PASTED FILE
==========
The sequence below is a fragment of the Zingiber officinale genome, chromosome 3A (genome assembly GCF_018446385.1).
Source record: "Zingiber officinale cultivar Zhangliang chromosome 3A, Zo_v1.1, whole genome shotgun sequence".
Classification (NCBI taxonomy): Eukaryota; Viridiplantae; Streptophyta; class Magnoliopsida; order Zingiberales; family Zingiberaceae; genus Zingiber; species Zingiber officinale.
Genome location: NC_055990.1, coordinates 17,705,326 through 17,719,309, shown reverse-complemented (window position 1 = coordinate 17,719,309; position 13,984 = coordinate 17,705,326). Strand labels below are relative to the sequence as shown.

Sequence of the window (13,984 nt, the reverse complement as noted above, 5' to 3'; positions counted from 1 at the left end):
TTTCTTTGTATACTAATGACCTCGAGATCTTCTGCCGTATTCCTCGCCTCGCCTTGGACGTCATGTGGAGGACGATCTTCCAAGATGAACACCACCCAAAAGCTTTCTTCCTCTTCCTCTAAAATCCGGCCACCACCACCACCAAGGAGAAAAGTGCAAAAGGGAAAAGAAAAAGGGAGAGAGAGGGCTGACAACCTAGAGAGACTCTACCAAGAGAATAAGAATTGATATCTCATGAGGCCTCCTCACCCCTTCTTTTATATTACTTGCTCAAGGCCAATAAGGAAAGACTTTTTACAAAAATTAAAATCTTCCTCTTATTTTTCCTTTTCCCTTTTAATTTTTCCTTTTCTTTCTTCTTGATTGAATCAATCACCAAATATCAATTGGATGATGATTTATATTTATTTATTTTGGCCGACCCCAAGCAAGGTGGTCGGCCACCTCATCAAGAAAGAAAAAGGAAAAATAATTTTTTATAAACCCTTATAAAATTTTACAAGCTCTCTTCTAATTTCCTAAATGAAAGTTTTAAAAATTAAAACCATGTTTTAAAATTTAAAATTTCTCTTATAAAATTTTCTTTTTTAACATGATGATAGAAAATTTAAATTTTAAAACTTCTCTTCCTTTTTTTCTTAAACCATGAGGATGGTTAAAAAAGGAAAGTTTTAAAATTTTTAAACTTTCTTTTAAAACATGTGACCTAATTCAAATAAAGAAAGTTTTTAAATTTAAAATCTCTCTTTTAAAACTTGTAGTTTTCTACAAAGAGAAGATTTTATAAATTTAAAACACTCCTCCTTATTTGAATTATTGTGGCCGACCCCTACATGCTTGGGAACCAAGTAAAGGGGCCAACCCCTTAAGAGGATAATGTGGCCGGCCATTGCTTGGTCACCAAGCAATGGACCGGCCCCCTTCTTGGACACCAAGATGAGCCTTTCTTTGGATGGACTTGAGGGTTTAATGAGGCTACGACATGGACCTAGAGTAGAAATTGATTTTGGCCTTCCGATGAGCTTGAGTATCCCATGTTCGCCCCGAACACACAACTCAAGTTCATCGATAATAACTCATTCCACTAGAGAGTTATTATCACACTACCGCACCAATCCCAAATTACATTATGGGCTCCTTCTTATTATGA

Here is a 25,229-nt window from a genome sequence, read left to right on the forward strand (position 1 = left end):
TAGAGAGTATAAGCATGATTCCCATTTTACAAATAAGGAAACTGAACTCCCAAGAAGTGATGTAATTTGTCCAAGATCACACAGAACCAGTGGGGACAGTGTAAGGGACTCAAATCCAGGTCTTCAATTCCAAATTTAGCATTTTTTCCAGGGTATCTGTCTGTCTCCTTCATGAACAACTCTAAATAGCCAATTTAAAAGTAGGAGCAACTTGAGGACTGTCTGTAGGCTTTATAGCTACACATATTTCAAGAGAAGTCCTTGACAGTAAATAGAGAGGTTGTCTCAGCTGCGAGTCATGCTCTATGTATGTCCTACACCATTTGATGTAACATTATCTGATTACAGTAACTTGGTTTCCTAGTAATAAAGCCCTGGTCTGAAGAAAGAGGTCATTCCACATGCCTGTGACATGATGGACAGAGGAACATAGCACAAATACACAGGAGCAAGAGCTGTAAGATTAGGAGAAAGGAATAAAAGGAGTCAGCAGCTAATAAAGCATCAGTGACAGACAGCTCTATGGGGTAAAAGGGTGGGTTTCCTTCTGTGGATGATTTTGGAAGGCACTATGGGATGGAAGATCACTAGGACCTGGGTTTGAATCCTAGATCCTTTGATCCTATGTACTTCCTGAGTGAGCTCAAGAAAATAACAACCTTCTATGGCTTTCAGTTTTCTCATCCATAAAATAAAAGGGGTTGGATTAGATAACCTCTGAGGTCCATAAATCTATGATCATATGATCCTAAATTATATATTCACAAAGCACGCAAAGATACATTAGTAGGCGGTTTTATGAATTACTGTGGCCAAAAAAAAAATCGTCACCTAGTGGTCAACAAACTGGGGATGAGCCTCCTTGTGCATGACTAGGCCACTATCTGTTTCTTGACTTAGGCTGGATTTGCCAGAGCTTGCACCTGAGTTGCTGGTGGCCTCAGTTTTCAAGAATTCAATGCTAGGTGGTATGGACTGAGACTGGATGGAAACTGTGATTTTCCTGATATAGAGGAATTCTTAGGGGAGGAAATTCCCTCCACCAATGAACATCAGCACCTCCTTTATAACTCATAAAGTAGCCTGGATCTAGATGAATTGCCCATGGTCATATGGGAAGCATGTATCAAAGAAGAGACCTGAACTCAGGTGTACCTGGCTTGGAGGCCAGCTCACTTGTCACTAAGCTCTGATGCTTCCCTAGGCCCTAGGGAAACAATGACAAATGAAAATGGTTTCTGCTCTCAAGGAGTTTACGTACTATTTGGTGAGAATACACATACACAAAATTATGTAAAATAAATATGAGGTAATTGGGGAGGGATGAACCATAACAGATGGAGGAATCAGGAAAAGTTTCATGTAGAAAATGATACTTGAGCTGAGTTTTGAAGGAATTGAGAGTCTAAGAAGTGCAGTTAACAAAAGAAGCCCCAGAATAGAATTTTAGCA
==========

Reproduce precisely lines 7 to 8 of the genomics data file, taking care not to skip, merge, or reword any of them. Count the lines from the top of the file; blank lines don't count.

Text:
Here is a 25,229-nt window from a genome sequence, read left to right on the forward strand (position 1 = left end):
TAGAGAGTATAAGCATGATTCCCATTTTACAAATAAGGAAACTGAACTCCCAAGAAGTGATGTAATTTGTCCAAGATCACACAGAACCAGTGGGGACAGTGTAAGGGACTCAAATCCAGGTCTTCAATTCCAAATTTAGCATTTTTTCCAGGGTATCTGTCTGTCTCCTTCATGAACAACTCTAAATAGCCAATTTAAAAGTAGGAGCAACTTGAGGACTGTCTGTAGGCTTTATAGCTACACATATTTCAAGAGAAGTCCTTGACAGTAAATAGAGAGGTTGTCTCAGCTGCGAGTCATGCTCTATGTATGTCCTACACCATTTGATGTAACATTATCTGATTACAGTAACTTGGTTTCCTAGTAATAAAGCCCTGGTCTGAAGAAAGAGGTCATTCCACATGCCTGTGACATGATGGACAGAGGAACATAGCACAAATACACAGGAGCAAGAGCTGTAAGATTAGGAGAAAGGAATAAAAGGAGTCAGCAGCTAATAAAGCATCAGTGACAGACAGCTCTATGGGGTAAAAGGGTGGGTTTCCTTCTGTGGATGATTTTGGAAGGCACTATGGGATGGAAGATCACTAGGACCTGGGTTTGAATCCTAGATCCTTTGATCCTATGTACTTCCTGAGTGAGCTCAAGAAAATAACAACCTTCTATGGCTTTCAGTTTTCTCATCCATAAAATAAAAGGGGTTGGATTAGATAACCTCTGAGGTCCATAAATCTATGATCATATGATCCTAAATTATATATTCACAAAGCACGCAAAGATACATTAGTAGGCGGTTTTATGAATTACTGTGGCCAAAAAAAAAATCGTCACCTAGTGGTCAACAAACTGGGGATGAGCCTCCTTGTGCATGACTAGGCCACTATCTGTTTCTTGACTTAGGCTGGATTTGCCAGAGCTTGCACCTGAGTTGCTGGTGGCCTCAGTTTTCAAGAATTCAATGCTAGGTGGTATGGACTGAGACTGGATGGAAACTGTGATTTTCCTGATATAGAGGAATTCTTAGGGGAGGAAATTCCCTCCACCAATGAACATCAGCACCTCCTTTATAACTCATAAAGTAGCCTGGATCTAGATGAATTGCCCATGGTCATATGGGAAGCATGTATCAAAGAAGAGACCTGAACTCAGGTGTACCTGGCTTGGAGGCCAGCTCACTTGTCACTAAGCTCTGATGCTTCCCTAGGCCCTAGGGAAACAATGACAAATGAAAATGGTTTCTGCTCTCAAGGAGTTTACGTACTATTTGGTGAGAATACACATACACAAAATTATGTAAAATAAATATGAGGTAATTGGGGAGGGATGAACCATAACAGATGGAGGAATCAGGAAAAGTTTCATGTAGAAAATGATACTTGAGCTGAGTTTTGAAGGAATTGAGAGTCTAAGAAGTGCAGTTAACAAAAGAAGCCCCAGAATAGAATTTTAGCA